UC is a relapsing disease that is difficult to treat, and a large percentage of patients are refractory to traditional medical management[1,2]. When medical treatment fails, the only recourse is colectomy. Since the discovery of integrins, a large amount of research has been devoted to elucidation of their functions, and they have been found to be viable therapeutic targets against thrombosis and inflammatory disease[6,7]. Because uncontrolled inflammation is the hallmark characteristic of UC, inflammatory mediators such as integrins have been investigated as therapeutic targets and shown promising results for the treatment of UC[4].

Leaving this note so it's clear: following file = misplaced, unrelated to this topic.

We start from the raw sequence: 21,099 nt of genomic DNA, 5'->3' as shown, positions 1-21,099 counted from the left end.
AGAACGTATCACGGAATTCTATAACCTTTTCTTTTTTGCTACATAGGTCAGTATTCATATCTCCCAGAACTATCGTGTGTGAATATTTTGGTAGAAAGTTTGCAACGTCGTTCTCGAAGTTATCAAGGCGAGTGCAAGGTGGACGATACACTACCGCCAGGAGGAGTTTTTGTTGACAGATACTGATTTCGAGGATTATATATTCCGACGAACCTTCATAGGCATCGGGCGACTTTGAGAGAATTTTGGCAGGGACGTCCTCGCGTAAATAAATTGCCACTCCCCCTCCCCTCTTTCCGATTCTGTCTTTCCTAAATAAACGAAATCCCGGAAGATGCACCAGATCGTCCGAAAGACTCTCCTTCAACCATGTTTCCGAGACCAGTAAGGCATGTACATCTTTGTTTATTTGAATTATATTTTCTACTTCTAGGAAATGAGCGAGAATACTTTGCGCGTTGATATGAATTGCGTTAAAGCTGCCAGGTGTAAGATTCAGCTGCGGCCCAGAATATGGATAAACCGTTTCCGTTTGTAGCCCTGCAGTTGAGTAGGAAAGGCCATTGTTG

Integrin agonists block the lymphocyte-homing mechanism of T lymphocytes. In patients with IBD, there is recruitment of large numbers of T cells to the intestinal mucosa, and α4β7 integrin, which is found on circulating T lymphocytes and is involved in their recruitment to the gastrointestinal tract[4,7]. The α4β7 integrin is activated on the lymphocyte surface membrane, and binds with its glycosaminoglycan ligand [mucosal addressin-cell adhesion molecule-1 (MAdCAM-1)] located on the surface membrane of endothelial cells[9,17]. This binding results in lymphocytes migrating into the lamina propria and tissue, and subsequent inflammation[9,17]. Study has shown that there are significantly higher levels of α4β7 integrin and MAdCAM-1 in the colons of IBD patients than patients with irritable bowel syndrome[18]. It has also been shown that there are lower numbers of t-lymphocytes with α4β7 integrin in the peripheral blood of patients with inflammation of the colon[19].